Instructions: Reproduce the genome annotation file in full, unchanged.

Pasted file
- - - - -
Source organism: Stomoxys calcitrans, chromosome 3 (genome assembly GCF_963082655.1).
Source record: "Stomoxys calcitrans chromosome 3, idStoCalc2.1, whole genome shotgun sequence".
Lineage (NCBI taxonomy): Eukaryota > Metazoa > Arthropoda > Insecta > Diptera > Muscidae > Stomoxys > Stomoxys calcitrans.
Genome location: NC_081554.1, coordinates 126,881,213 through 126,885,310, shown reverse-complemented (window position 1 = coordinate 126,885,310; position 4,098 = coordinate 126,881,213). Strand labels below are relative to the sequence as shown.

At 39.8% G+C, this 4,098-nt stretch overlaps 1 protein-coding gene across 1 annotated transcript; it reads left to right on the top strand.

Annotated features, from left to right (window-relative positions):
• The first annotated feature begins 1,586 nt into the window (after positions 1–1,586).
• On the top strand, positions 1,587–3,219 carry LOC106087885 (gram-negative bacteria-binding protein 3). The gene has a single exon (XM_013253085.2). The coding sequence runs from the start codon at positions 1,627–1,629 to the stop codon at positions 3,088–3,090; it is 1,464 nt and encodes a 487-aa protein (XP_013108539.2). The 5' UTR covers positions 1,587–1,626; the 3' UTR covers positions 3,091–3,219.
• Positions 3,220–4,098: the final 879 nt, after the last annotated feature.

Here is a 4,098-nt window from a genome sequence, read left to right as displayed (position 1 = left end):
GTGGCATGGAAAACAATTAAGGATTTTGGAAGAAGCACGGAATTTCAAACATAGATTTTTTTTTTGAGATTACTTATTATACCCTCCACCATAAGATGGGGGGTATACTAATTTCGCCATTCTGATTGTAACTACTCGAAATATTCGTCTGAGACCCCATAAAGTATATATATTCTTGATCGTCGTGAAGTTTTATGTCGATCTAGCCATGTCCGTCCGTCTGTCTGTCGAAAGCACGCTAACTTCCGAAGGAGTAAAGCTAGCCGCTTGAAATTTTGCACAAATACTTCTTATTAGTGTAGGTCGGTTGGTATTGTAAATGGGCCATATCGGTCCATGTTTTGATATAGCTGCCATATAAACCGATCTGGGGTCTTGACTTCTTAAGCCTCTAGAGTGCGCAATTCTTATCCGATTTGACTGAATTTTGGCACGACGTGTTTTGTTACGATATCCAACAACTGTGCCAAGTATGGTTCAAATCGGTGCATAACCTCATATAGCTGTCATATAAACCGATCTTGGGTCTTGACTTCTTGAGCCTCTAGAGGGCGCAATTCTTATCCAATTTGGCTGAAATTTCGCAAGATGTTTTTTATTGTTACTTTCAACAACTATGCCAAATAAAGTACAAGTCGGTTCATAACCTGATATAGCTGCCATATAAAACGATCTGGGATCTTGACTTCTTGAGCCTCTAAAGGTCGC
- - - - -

Source organism: Stomoxys calcitrans, chromosome 3 (genome assembly GCF_963082655.1).
Source record: "Stomoxys calcitrans chromosome 3, idStoCalc2.1, whole genome shotgun sequence".
Lineage (NCBI taxonomy): Eukaryota > Metazoa > Arthropoda > Insecta > Diptera > Muscidae > Stomoxys > Stomoxys calcitrans.
Genome location: NC_081554.1, coordinates 126,881,213 through 126,885,310, shown reverse-complemented (window position 1 = coordinate 126,885,310; position 4,098 = coordinate 126,881,213). Strand labels below are relative to the sequence as shown.

At 39.8% G+C, this 4,098-nt stretch overlaps 1 protein-coding gene across 1 annotated transcript; it reads left to right on the top strand.

Annotated features, from left to right (window-relative positions):
• The first annotated feature begins 1,586 nt into the window (after positions 1–1,586).
• On the top strand, positions 1,587–3,219 carry LOC106087885 (gram-negative bacteria-binding protein 3). The gene has a single exon (XM_013253085.2). The coding sequence runs from the start codon at positions 1,627–1,629 to the stop codon at positions 3,088–3,090; it is 1,464 nt and encodes a 487-aa protein (XP_013108539.2). The 5' UTR covers positions 1,587–1,626; the 3' UTR covers positions 3,091–3,219.
• Positions 3,220–4,098: the final 879 nt, after the last annotated feature.

Here is a 4,098-nt window from a genome sequence, read left to right as displayed (position 1 = left end):
GTGGCATGGAAAACAATTAAGGATTTTGGAAGAAGCACGGAATTTCAAACATAGATTTTTTTTTTGAGATTACTTATTATACCCTCCACCATAAGATGGGGGGTATACTAATTTCGCCATTCTGATTGTAACTACTCGAAATATTCGTCTGAGACCCCATAAAGTATATATATTCTTGATCGTCGTGAAGTTTTATGTCGATCTAGCCATGTCCGTCCGTCTGTCTGTCGAAAGCACGCTAACTTCCGAAGGAGTAAAGCTAGCCGCTTGAAATTTTGCACAAATACTTCTTATTAGTGTAGGTCGGTTGGTATTGTAAATGGGCCATATCGGTCCATGTTTTGATATAGCTGCCATATAAACCGATCTGGGGTCTTGACTTCTTAAGCCTCTAGAGTGCGCAATTCTTATCCGATTTGACTGAATTTTGGCACGACGTGTTTTGTTACGATATCCAACAACTGTGCCAAGTATGGTTCAAATCGGTGCATAACCTCATATAGCTGTCATATAAACCGATCTTGGGTCTTGACTTCTTGAGCCTCTAGAGGGCGCAATTCTTATCCAATTTGGCTGAAATTTCGCAAGATGTTTTTTATTGTTACTTTCAACAACTATGCCAAATAAAGTACAAGTCGGTTCATAACCTGATATAGCTGCCATATAAAACGATCTGGGATCTTGACTTCTTGAGCCTCTAAAGGTCGC